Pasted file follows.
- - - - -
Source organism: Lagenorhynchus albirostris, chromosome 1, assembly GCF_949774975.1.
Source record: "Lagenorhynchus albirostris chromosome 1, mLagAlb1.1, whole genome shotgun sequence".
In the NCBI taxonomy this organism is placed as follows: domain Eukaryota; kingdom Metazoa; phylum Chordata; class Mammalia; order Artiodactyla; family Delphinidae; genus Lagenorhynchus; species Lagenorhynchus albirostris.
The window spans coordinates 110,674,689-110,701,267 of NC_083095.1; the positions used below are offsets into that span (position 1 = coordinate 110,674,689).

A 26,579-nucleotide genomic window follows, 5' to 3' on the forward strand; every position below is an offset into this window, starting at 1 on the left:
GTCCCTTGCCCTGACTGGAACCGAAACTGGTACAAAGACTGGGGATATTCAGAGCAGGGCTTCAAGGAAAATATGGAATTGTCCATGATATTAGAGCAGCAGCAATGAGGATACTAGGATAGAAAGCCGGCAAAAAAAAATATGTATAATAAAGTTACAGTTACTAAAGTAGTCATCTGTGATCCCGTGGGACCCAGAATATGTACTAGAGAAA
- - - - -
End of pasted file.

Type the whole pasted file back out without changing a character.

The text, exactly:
Source organism: Lagenorhynchus albirostris, chromosome 1, assembly GCF_949774975.1.
Source record: "Lagenorhynchus albirostris chromosome 1, mLagAlb1.1, whole genome shotgun sequence".
In the NCBI taxonomy this organism is placed as follows: domain Eukaryota; kingdom Metazoa; phylum Chordata; class Mammalia; order Artiodactyla; family Delphinidae; genus Lagenorhynchus; species Lagenorhynchus albirostris.
The window spans coordinates 110,674,689-110,701,267 of NC_083095.1; the positions used below are offsets into that span (position 1 = coordinate 110,674,689).

A 26,579-nucleotide genomic window follows, 5' to 3' on the forward strand; every position below is an offset into this window, starting at 1 on the left:
GTCCCTTGCCCTGACTGGAACCGAAACTGGTACAAAGACTGGGGATATTCAGAGCAGGGCTTCAAGGAAAATATGGAATTGTCCATGATATTAGAGCAGCAGCAATGAGGATACTAGGATAGAAAGCCGGCAAAAAAAAATATGTATAATAAAGTTACAGTTACTAAAGTAGTCATCTGTGATCCCGTGGGACCCAGAATATGTACTAGAGAAA